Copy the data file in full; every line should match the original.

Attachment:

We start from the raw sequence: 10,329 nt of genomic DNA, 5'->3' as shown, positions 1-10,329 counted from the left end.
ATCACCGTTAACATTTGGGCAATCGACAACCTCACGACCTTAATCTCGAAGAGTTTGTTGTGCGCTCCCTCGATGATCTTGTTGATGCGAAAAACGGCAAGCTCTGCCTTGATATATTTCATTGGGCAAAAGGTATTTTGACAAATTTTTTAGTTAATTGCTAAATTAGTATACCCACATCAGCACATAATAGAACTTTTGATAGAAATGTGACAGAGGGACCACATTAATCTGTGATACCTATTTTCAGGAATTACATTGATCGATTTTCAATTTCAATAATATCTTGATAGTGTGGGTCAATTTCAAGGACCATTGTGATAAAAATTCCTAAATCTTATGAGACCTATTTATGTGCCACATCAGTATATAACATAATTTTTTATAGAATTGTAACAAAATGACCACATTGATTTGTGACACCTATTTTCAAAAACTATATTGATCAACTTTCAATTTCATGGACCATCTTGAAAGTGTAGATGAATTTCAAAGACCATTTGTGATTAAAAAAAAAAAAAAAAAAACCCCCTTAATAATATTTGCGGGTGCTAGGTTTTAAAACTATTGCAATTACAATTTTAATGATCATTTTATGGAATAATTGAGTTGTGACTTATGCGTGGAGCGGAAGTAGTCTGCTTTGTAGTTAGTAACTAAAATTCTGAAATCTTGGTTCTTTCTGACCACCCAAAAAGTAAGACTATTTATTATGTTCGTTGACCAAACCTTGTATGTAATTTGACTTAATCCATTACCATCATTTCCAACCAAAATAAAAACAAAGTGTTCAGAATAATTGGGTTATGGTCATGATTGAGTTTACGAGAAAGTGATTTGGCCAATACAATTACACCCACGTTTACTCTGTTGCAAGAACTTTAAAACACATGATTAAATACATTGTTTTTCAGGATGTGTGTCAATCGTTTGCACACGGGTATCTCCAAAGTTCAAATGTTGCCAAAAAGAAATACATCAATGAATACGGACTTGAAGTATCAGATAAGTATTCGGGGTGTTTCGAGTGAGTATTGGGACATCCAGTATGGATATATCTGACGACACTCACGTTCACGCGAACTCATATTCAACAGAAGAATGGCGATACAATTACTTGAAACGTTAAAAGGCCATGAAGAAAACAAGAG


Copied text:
We start from the raw sequence: 10,329 nt of genomic DNA, 5'->3' as shown, positions 1-10,329 counted from the left end.
ATCACCGTTAACATTTGGGCAATCGACAACCTCACGACCTTAATCTCGAAGAGTTTGTTGTGCGCTCCCTCGATGATCTTGTTGATGCGAAAAACGGCAAGCTCTGCCTTGATATATTTCATTGGGCAAAAGGTATTTTGACAAATTTTTTAGTTAATTGCTAAATTAGTATACCCACATCAGCACATAATAGAACTTTTGATAGAAATGTGACAGAGGGACCACATTAATCTGTGATACCTATTTTCAGGAATTACATTGATCGATTTTCAATTTCAATAATATCTTGATAGTGTGGGTCAATTTCAAGGACCATTGTGATAAAAATTCCTAAATCTTATGAGACCTATTTATGTGCCACATCAGTATATAACATAATTTTTTATAGAATTGTAACAAAATGACCACATTGATTTGTGACACCTATTTTCAAAAACTATATTGATCAACTTTCAATTTCATGGACCATCTTGAAAGTGTAGATGAATTTCAAAGACCATTTGTGATTAAAAAAAAAAAAAAAAAAACCCCCTTAATAATATTTGCGGGTGCTAGGTTTTAAAACTATTGCAATTACAATTTTAATGATCATTTTATGGAATAATTGAGTTGTGACTTATGCGTGGAGCGGAAGTAGTCTGCTTTGTAGTTAGTAACTAAAATTCTGAAATCTTGGTTCTTTCTGACCACCCAAAAAGTAAGACTATTTATTATGTTCGTTGACCAAACCTTGTATGTAATTTGACTTAATCCATTACCATCATTTCCAACCAAAATAAAAACAAAGTGTTCAGAATAATTGGGTTATGGTCATGATTGAGTTTACGAGAAAGTGATTTGGCCAATACAATTACACCCACGTTTACTCTGTTGCAAGAACTTTAAAACACATGATTAAATACATTGTTTTTCAGGATGTGTGTCAATCGTTTGCACACGGGTATCTCCAAAGTTCAAATGTTGCCAAAAAGAAATACATCAATGAATACGGACTTGAAGTATCAGATAAGTATTCGGGGTGTTTCGAGTGAGTATTGGGACATCCAGTATGGATATATCTGACGACACTCACGTTCACGCGAACTCATATTCAACAGAAGAATGGCGATACAATTACTTGAAACGTTAAAAGGCCATGAAGAAAACAAGAG